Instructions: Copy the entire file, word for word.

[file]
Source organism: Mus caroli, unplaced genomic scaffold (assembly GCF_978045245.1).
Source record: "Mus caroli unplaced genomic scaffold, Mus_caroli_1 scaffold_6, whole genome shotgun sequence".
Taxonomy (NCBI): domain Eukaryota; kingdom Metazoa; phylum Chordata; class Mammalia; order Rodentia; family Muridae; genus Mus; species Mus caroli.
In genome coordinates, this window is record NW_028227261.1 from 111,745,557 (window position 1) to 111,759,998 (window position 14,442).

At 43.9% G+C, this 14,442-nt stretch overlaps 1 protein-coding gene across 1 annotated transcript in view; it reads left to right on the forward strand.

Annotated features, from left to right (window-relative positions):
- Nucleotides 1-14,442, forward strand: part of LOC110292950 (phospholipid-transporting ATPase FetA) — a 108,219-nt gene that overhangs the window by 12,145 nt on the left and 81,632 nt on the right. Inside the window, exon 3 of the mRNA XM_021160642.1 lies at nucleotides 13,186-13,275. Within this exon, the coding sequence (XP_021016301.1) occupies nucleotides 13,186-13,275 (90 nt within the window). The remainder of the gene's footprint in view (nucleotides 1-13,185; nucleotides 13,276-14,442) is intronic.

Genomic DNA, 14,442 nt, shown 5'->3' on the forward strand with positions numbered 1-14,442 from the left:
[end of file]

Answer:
Source organism: Mus caroli, unplaced genomic scaffold (assembly GCF_978045245.1).
Source record: "Mus caroli unplaced genomic scaffold, Mus_caroli_1 scaffold_6, whole genome shotgun sequence".
Taxonomy (NCBI): domain Eukaryota; kingdom Metazoa; phylum Chordata; class Mammalia; order Rodentia; family Muridae; genus Mus; species Mus caroli.
In genome coordinates, this window is record NW_028227261.1 from 111,745,557 (window position 1) to 111,759,998 (window position 14,442).

At 43.9% G+C, this 14,442-nt stretch overlaps 1 protein-coding gene across 1 annotated transcript in view; it reads left to right on the forward strand.

Annotated features, from left to right (window-relative positions):
- Nucleotides 1-14,442, forward strand: part of LOC110292950 (phospholipid-transporting ATPase FetA) — a 108,219-nt gene that overhangs the window by 12,145 nt on the left and 81,632 nt on the right. Inside the window, exon 3 of the mRNA XM_021160642.1 lies at nucleotides 13,186-13,275. Within this exon, the coding sequence (XP_021016301.1) occupies nucleotides 13,186-13,275 (90 nt within the window). The remainder of the gene's footprint in view (nucleotides 1-13,185; nucleotides 13,276-14,442) is intronic.

Genomic DNA, 14,442 nt, shown 5'->3' on the forward strand with positions numbered 1-14,442 from the left: